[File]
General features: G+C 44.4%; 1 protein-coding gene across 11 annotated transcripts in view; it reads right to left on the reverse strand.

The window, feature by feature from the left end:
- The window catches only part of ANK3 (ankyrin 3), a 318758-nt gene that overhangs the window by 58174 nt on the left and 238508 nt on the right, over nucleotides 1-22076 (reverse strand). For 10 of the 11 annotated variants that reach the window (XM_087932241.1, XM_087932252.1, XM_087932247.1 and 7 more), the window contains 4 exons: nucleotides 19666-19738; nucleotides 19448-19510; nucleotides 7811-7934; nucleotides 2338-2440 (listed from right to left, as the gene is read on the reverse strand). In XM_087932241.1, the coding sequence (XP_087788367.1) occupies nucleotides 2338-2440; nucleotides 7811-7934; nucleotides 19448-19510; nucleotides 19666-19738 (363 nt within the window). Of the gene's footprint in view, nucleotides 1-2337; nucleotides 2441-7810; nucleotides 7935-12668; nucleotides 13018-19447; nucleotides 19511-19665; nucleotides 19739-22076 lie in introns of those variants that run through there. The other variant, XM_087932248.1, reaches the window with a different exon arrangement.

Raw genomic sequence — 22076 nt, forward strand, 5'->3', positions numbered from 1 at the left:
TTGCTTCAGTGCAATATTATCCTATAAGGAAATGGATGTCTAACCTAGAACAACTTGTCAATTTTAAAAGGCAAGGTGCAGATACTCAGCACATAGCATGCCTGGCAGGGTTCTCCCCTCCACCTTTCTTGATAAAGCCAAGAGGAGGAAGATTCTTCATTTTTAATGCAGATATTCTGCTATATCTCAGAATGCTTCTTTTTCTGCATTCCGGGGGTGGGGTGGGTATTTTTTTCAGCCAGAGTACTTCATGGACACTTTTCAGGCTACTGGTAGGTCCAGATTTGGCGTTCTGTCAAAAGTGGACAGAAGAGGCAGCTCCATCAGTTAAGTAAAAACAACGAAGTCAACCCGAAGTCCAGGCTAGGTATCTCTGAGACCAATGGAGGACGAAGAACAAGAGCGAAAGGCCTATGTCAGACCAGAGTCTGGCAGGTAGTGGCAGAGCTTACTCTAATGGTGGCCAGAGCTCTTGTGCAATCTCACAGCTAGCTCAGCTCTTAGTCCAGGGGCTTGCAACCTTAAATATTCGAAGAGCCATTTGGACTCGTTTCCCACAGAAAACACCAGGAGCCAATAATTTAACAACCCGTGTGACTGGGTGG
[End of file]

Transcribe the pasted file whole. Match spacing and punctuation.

General features: G+C 44.4%; 1 protein-coding gene across 11 annotated transcripts in view; it reads right to left on the reverse strand.

The window, feature by feature from the left end:
- The window catches only part of ANK3 (ankyrin 3), a 318758-nt gene that overhangs the window by 58174 nt on the left and 238508 nt on the right, over nucleotides 1-22076 (reverse strand). For 10 of the 11 annotated variants that reach the window (XM_087932241.1, XM_087932252.1, XM_087932247.1 and 7 more), the window contains 4 exons: nucleotides 19666-19738; nucleotides 19448-19510; nucleotides 7811-7934; nucleotides 2338-2440 (listed from right to left, as the gene is read on the reverse strand). In XM_087932241.1, the coding sequence (XP_087788367.1) occupies nucleotides 2338-2440; nucleotides 7811-7934; nucleotides 19448-19510; nucleotides 19666-19738 (363 nt within the window). Of the gene's footprint in view, nucleotides 1-2337; nucleotides 2441-7810; nucleotides 7935-12668; nucleotides 13018-19447; nucleotides 19511-19665; nucleotides 19739-22076 lie in introns of those variants that run through there. The other variant, XM_087932248.1, reaches the window with a different exon arrangement.

Raw genomic sequence — 22076 nt, forward strand, 5'->3', positions numbered from 1 at the left:
TTGCTTCAGTGCAATATTATCCTATAAGGAAATGGATGTCTAACCTAGAACAACTTGTCAATTTTAAAAGGCAAGGTGCAGATACTCAGCACATAGCATGCCTGGCAGGGTTCTCCCCTCCACCTTTCTTGATAAAGCCAAGAGGAGGAAGATTCTTCATTTTTAATGCAGATATTCTGCTATATCTCAGAATGCTTCTTTTTCTGCATTCCGGGGGTGGGGTGGGTATTTTTTTCAGCCAGAGTACTTCATGGACACTTTTCAGGCTACTGGTAGGTCCAGATTTGGCGTTCTGTCAAAAGTGGACAGAAGAGGCAGCTCCATCAGTTAAGTAAAAACAACGAAGTCAACCCGAAGTCCAGGCTAGGTATCTCTGAGACCAATGGAGGACGAAGAACAAGAGCGAAAGGCCTATGTCAGACCAGAGTCTGGCAGGTAGTGGCAGAGCTTACTCTAATGGTGGCCAGAGCTCTTGTGCAATCTCACAGCTAGCTCAGCTCTTAGTCCAGGGGCTTGCAACCTTAAATATTCGAAGAGCCATTTGGACTCGTTTCCCACAGAAAACACCAGGAGCCAATAATTTAACAACCCGTGTGACTGGGTGG